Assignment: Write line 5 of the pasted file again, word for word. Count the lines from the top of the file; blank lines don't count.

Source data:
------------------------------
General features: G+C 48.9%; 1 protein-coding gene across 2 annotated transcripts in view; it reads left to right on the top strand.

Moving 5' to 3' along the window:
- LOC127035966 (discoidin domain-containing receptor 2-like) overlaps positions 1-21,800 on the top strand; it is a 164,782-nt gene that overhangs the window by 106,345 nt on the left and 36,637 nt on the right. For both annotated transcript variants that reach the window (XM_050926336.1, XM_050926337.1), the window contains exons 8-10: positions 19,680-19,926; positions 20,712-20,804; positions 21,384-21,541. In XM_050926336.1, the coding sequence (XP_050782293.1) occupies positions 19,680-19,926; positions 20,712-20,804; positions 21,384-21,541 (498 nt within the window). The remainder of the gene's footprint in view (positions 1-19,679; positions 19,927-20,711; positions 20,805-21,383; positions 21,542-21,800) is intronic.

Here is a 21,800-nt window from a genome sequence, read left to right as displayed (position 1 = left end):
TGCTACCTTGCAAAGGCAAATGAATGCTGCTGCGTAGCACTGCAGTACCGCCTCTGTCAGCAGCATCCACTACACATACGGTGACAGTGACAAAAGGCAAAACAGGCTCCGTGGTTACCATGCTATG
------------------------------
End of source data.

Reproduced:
TGCTACCTTGCAAAGGCAAATGAATGCTGCTGCGTAGCACTGCAGTACCGCCTCTGTCAGCAGCATCCACTACACATACGGTGACAGTGACAAAAGGCAAAACAGGCTCCGTGGTTACCATGCTATG